Tales of the City
I selected Tales of the City to launch my Traveling Book Club. I wanted my friends from LA to see what I had learned about San Francisco - much of it through Maupin’s main character - Mary Ann Singleton, a straight-laced, naive, young woman who arrived in San Francisco and found an apartment at 28 Barbary Lane. It came with a set of wildly divergent characters - the pot-smoking landlord named Anna Madrigal, the gay friend Michael Tolliver, the hippy bisexual friend Mona Ramsey, Mary Ann’s boss, Edgar Halcyon, and his high society daughter DeDe Halcyon Beauchamp. Each of their stories and Mary Ann’s adventures with them bring San Francisco to life.
When Armistead Maupin wrote Tales of the City he unwittingly wrote an incredible guidebook to the city of San Francisco. Maupin’s characters mingle with just about every tourist attraction you would want to visit. You'll start at Fisherman’s Wharf and move from neighborhood to neighborhood hitting parks, piers, towers, and the city's time-tested bars and restaurants. But you'll also check out some off the beaten path stops like a church where one character found solace and a cliff where another character, I won’t say which one – vanished.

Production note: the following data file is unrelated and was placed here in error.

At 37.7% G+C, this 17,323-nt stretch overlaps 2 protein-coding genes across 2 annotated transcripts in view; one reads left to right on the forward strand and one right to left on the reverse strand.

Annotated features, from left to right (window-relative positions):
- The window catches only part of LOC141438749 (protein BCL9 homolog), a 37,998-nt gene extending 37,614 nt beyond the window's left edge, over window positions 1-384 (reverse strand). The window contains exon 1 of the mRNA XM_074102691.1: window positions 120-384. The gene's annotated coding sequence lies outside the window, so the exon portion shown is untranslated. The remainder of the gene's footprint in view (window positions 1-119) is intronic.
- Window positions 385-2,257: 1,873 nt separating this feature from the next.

Armistead Maupin came to San Francisco in 1971 to work for the San Francisco Bureau of the Associated Press. He’s said he was so inspired by the freedom and tolerance – he came out as a gay man. Tales of the City began as serial in a newspaper – the Pacific Sun – and then the San Francisco Chronicle after the Sun folded. It then became a book, a series of books, a BBC miniseries and even a musical which was wildly popular in the summer of 2011.
There's a lot here - but it’s not my fault. Armistead Maupin location dropped like crazy in Tales of the City. It’s a great thing, really, because it creates an opportunity to see San Francisco in the context of Tales of the City, which is infinitely better than, I think, than seeing it with no context at all. I put the neighborhoods in order so you can bop from one to the next in a line. Seriously. It’s a trip!
Tales of the City is practically a San Francisco dining amd drinking directory. The main characters are constantly popping in and out of bars and restaurants. I’ve tracked down the ones that are still around and I have listed below – in Dead Ends – the restaurants you won’t find anymore in the city.
Armistead Maupin drops the names of three San Francisco hotels in Tales of the City and unbelievably all three are still in business. Even better, the hotels range from budget to high brow, so there is something for everyone.